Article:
It’s nice to have a blast from the past, and Baby Boomers are after just that.
Golliwog dolls are after a comeback in Australian toys stores, with merchants making the brave decision to bring back the controversial icons.
The dolls were a massive hit in the 1960s, and quickly became a fastened collectable across the board.
With the campaign against racist becoming a hot topic of concern, Golliwogs were quickly dismissed from the Australian market, after claims that they represented and promoted inappropriate slander toward multiculturalism.
Racism is not a thing of the past, but it is also not the prime concern of today’s age in Australia. The push for equality in homosexual marriage, and the plummeting retail market has snapped up the nation’s attention recently, giving racism the flick of late.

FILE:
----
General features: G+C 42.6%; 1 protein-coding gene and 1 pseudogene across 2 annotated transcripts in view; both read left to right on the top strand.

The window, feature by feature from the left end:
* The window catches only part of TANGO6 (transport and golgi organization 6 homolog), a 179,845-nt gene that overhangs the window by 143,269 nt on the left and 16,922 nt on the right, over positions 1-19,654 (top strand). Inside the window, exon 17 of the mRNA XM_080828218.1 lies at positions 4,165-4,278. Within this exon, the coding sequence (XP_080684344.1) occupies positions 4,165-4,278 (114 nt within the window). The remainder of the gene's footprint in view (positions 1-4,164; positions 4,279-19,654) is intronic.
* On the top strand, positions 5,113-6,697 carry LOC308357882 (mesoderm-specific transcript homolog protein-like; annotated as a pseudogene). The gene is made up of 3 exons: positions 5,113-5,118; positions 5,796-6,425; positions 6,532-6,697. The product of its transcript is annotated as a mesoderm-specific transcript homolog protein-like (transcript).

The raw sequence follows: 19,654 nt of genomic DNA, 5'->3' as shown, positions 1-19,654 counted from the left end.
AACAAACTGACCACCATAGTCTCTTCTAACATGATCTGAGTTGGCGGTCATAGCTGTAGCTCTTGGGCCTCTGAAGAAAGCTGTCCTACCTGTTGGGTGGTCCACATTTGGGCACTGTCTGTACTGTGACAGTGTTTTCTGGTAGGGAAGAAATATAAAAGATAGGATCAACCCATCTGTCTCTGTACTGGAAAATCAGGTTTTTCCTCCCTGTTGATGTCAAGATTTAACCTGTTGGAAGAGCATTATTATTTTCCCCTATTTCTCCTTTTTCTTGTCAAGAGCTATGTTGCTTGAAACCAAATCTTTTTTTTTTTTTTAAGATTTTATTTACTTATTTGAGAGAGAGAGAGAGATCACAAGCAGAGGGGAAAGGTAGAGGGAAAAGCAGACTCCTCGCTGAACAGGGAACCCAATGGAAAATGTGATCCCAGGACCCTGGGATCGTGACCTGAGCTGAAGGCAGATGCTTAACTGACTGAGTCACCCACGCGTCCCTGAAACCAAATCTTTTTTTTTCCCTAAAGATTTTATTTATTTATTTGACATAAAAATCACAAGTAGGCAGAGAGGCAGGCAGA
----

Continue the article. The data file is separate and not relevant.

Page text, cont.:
Now, with the dolls set to hit the shelves again, Indigenous leaders and advocates are demanding that the toys are left in the dark of the past, claiming that they only dismiss any chance of hope, equity and unity in Australia’s community.
Toys hold many social and moral concerns, with that of Bratz, Barbies and Monster High Dolls becoming the focus for improper femininity messages (after all, us females all like a good shop, a face full of makeup and scanty outfits, right?), and the return of Golliwogs are bringing concerns of racism ignorance to the surface.
We happily sell western-white merchandise and dolls on our nation’s shelves, why can’t we have some multiculturalism on there too? Wouldn’t sharing the shelves between races, be a prime example of unity and equity?